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Regulating air emissions

| By Dorothy Lozowski

There have been several recent announcements regarding regulatory changes that affect the chemical process industries (CPI). One of the latest is a set of final rules announced on April 9 by the U.S. Environmental Protection Agency (EPA; that significantly limits emissions of air pollutants from chemical manufacturing facilities. The main compounds targeted are ethylene oxide (EtO) emissions from synthetic organic chemical production and chloroprene emissions from neoprene manufacture. Describing these chemicals as “air toxics,” the EPA points out that these two chemicals can have serious health effects in small quantities, and the new rule is expected to reduce related cancer risks in communities near facilities that emit them. According to the EPA, the rule will reduce emissions of these two compounds by nearly 80%.

In an earlier announcement on March 14, the EPA had disclosed its final rule specifically for EtO commercial sterilization facilities, which was aimed at reducing EtO emissions from those facilities by 90%.


Rule to reduce toxic air emissions

One of the requirements in the “Final Rule to Strengthen Standards for Synthetic Organic Chemical Plants and Polymers and Resins Plants” relates to improving the efficiency of flares that are used to control pollution. The EPA states that it is also finalizing stronger standards for heat exchangers, process vents and storage vessels. Emission-control exemptions from startup and shutdown operations are being eliminated.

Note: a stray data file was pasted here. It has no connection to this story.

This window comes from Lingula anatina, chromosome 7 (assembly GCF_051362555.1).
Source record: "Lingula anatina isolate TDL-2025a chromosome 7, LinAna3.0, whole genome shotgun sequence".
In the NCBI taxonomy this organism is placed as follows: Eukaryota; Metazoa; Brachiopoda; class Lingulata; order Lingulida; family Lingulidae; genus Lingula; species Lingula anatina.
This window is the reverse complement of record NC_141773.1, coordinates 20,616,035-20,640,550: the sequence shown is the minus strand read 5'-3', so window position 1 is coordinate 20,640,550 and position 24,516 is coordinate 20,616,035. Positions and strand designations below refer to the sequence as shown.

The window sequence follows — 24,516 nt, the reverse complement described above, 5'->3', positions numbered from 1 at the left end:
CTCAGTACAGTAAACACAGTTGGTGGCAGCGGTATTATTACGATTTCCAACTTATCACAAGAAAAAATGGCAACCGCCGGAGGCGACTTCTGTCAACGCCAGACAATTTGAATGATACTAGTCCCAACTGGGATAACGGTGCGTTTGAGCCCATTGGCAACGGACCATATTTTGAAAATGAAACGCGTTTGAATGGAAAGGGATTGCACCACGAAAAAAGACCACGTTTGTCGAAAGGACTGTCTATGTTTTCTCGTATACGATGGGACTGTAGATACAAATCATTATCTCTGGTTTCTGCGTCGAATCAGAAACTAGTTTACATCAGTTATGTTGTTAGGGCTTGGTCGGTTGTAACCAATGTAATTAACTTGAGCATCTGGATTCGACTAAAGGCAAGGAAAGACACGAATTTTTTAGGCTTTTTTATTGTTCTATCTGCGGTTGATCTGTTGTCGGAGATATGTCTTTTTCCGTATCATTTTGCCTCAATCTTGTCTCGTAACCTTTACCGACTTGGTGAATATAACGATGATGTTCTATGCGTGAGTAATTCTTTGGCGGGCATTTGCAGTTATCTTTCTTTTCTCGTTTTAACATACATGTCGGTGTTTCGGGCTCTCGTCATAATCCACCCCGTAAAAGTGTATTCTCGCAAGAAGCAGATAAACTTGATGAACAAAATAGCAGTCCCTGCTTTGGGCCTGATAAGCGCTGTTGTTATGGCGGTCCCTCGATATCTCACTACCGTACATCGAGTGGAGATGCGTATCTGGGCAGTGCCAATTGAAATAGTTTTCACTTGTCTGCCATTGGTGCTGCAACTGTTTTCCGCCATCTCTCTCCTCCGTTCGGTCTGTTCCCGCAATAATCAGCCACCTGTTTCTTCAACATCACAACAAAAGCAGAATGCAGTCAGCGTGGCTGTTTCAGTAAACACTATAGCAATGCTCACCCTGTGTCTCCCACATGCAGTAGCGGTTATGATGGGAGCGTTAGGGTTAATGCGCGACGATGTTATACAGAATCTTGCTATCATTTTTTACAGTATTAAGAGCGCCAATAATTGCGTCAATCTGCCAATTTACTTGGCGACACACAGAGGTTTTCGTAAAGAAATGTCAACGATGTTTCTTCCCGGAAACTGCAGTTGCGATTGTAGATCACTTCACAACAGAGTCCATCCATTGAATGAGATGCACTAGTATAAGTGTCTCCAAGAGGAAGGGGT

The rule further requires fenceline monitoring of six compounds. In addition to EtO and chloroprene, the compounds include benzene, 1,3-butadiene, ethylene dichloride and vinyl chloride. The EPA cites that this type of monitoring has been very effective in identifying and reducing benzene emissions at petroleum refineries. “Action levels” that will prompt corrective action from the owners and operators have been defined for the monitored chemicals. Fenceline monitoring for chloroprene is required to begin 90 days after the rule goes into effect. There is a two-year deadline for monitoring of the other five chemicals.

The EPA did make adjustments to the proposed rule based on consideration of public comments. For example, EtO flare limit loads were not included, and emissions control levels for chloroprene from process vents and storage tanks were revised.

The American Chemistry Council (ACC; responded to the release of the final rule with a statement that stated in part: “We are reviewing the details of this final rule as well as its impacts on vital industries across the country. This rule will have significant implications on the production of key chemistries such as ethylene oxide, which supports national priorities like electric vehicle battery development, domestic semiconductor manufacturing, and healthcare access.” The ACC raised several concerns over the rule, including the toxicity value for ethylene oxide that was used by the EPA. Full details of the EPA’s final rule and the ACC’s statement can be found on their respective websites.


Update to recent SEC rule

Last month’s column discussed a final ruling by the U.S. Securities and Exchange Commission (SEC; regarding reporting of climate-related risks. At the time of this writing, implementation of that rule has been paused, pending the outcome of legal challenges. ■

Dorothy Lozowski, Editorial Director